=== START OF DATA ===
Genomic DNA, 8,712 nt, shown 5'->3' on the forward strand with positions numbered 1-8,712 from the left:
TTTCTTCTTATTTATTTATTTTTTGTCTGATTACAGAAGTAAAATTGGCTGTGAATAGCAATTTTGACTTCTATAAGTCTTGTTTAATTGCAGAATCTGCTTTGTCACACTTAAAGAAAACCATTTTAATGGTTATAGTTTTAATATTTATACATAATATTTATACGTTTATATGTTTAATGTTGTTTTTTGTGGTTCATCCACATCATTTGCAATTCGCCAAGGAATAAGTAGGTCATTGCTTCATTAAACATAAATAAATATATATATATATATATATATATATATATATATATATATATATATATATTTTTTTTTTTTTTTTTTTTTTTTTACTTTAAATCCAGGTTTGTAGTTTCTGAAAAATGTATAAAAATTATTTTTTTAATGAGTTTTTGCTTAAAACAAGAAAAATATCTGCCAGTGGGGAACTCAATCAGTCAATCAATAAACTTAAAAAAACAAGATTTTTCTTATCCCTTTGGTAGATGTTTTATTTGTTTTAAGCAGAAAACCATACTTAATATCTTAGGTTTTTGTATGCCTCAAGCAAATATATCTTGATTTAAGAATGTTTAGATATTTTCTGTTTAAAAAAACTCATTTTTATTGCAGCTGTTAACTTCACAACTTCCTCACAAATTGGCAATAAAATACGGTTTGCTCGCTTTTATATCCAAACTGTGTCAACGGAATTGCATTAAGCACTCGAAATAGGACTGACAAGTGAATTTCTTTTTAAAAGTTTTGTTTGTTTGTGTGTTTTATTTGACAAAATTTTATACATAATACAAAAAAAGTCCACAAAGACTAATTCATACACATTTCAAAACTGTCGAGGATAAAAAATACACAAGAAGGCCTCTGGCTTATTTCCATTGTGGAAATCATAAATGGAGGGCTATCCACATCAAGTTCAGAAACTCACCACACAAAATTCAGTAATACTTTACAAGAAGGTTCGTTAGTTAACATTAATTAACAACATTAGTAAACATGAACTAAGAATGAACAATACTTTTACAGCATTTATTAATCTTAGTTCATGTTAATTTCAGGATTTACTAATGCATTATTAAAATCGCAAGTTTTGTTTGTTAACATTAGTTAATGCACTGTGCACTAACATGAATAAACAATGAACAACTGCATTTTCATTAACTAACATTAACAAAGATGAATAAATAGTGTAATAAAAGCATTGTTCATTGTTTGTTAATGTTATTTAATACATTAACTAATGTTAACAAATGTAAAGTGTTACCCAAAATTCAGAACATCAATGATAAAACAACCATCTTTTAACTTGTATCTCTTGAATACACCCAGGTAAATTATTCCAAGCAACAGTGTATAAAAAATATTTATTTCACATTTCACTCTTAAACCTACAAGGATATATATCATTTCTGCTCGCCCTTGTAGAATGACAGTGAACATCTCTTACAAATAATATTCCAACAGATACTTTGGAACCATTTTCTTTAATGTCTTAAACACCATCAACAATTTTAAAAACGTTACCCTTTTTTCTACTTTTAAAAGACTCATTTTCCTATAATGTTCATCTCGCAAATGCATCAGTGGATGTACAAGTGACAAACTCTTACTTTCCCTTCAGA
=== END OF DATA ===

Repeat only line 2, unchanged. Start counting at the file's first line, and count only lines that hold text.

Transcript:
TTTCTTCTTATTTATTTATTTTTTGTCTGATTACAGAAGTAAAATTGGCTGTGAATAGCAATTTTGACTTCTATAAGTCTTGTTTAATTGCAGAATCTGCTTTGTCACACTTAAAGAAAACCATTTTAATGGTTATAGTTTTAATATTTATACATAATATTTATACGTTTATATGTTTAATGTTGTTTTTTGTGGTTCATCCACATCATTTGCAATTCGCCAAGGAATAAGTAGGTCATTGCTTCATTAAACATAAATAAATATATATATATATATATATATATATATATATATATATATATATATATATTTTTTTTTTTTTTTTTTTTTTTTTACTTTAAATCCAGGTTTGTAGTTTCTGAAAAATGTATAAAAATTATTTTTTTAATGAGTTTTTGCTTAAAACAAGAAAAATATCTGCCAGTGGGGAACTCAATCAGTCAATCAATAAACTTAAAAAAACAAGATTTTTCTTATCCCTTTGGTAGATGTTTTATTTGTTTTAAGCAGAAAACCATACTTAATATCTTAGGTTTTTGTATGCCTCAAGCAAATATATCTTGATTTAAGAATGTTTAGATATTTTCTGTTTAAAAAAACTCATTTTTATTGCAGCTGTTAACTTCACAACTTCCTCACAAATTGGCAATAAAATACGGTTTGCTCGCTTTTATATCCAAACTGTGTCAACGGAATTGCATTAAGCACTCGAAATAGGACTGACAAGTGAATTTCTTTTTAAAAGTTTTGTTTGTTTGTGTGTTTTATTTGACAAAATTTTATACATAATACAAAAAAAGTCCACAAAGACTAATTCATACACATTTCAAAACTGTCGAGGATAAAAAATACACAAGAAGGCCTCTGGCTTATTTCCATTGTGGAAATCATAAATGGAGGGCTATCCACATCAAGTTCAGAAACTCACCACACAAAATTCAGTAATACTTTACAAGAAGGTTCGTTAGTTAACATTAATTAACAACATTAGTAAACATGAACTAAGAATGAACAATACTTTTACAGCATTTATTAATCTTAGTTCATGTTAATTTCAGGATTTACTAATGCATTATTAAAATCGCAAGTTTTGTTTGTTAACATTAGTTAATGCACTGTGCACTAACATGAATAAACAATGAACAACTGCATTTTCATTAACTAACATTAACAAAGATGAATAAATAGTGTAATAAAAGCATTGTTCATTGTTTGTTAATGTTATTTAATACATTAACTAATGTTAACAAATGTAAAGTGTTACCCAAAATTCAGAACATCAATGATAAAACAACCATCTTTTAACTTGTATCTCTTGAATACACCCAGGTAAATTATTCCAAGCAACAGTGTATAAAAAATATTTATTTCACATTTCACTCTTAAACCTACAAGGATATATATCATTTCTGCTCGCCCTTGTAGAATGACAGTGAACATCTCTTACAAATAATATTCCAACAGATACTTTGGAACCATTTTCTTTAATGTCTTAAACACCATCAACAATTTTAAAAACGTTACCCTTTTTTCTACTTTTAAAAGACTCATTTTCCTATAATGTTCATCTCGCAAATGCATCAGTGGATGTACAAGTGACAAACTCTTACTTTCCCTTCAGA